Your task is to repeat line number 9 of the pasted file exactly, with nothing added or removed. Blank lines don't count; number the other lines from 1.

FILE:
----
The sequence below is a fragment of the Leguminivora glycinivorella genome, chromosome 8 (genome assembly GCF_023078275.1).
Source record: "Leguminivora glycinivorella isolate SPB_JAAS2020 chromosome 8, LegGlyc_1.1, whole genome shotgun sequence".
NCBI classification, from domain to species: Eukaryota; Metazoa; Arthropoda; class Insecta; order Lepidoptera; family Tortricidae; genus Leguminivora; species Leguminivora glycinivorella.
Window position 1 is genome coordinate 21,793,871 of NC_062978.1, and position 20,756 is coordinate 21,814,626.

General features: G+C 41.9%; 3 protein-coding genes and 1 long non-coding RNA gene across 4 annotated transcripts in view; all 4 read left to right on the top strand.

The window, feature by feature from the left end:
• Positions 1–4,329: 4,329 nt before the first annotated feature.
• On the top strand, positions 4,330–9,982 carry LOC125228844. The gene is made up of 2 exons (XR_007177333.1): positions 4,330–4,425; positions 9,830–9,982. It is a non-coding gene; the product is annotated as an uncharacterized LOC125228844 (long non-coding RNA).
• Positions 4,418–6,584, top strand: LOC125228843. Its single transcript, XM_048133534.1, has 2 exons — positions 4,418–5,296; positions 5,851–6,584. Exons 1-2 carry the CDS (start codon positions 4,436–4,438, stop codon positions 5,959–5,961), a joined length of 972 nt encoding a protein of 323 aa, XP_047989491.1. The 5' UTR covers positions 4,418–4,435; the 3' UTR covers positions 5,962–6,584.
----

• Positions 4,418–6,584, top strand: LOC125228843. Its single transcript, XM_048133534.1, has 2 exons — positions 4,418–5,296; positions 5,851–6,584. Exons 1-2 carry the CDS (start codon positions 4,436–4,438, stop codon positions 5,959–5,961), a joined length of 972 nt encoding a protein of 323 aa, XP_047989491.1. The 5' UTR covers positions 4,418–4,435; the 3' UTR covers positions 5,962–6,584.